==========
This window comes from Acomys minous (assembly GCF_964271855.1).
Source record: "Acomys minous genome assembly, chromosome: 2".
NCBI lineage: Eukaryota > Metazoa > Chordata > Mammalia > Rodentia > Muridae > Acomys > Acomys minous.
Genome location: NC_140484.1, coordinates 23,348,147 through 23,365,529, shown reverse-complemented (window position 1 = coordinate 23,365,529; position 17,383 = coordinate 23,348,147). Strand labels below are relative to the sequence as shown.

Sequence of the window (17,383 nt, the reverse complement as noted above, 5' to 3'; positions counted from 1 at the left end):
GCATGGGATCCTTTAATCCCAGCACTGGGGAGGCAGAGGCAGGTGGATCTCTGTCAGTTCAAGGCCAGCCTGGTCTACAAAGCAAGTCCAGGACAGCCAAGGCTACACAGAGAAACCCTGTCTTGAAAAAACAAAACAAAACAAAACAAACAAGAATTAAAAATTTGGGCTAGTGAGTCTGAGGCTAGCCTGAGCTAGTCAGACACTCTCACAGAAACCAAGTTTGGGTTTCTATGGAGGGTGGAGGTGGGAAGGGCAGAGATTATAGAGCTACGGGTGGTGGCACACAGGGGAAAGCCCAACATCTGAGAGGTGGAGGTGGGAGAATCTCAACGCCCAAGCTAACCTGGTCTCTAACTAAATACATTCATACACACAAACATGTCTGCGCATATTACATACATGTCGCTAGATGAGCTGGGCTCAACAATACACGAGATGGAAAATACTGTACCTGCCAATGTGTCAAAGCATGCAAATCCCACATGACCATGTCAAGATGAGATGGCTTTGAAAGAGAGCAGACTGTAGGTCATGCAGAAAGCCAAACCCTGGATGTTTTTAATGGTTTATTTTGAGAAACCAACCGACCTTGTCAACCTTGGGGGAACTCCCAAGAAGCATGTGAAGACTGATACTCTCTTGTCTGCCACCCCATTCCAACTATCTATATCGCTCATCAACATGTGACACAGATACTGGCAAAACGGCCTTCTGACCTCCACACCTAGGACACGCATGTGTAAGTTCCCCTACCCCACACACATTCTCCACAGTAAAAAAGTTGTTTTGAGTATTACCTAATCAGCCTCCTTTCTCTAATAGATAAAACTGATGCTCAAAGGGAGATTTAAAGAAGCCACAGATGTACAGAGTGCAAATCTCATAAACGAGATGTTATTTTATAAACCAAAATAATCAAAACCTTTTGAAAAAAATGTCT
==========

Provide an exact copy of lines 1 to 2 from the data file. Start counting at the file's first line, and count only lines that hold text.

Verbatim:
This window comes from Acomys minous (assembly GCF_964271855.1).
Source record: "Acomys minous genome assembly, chromosome: 2".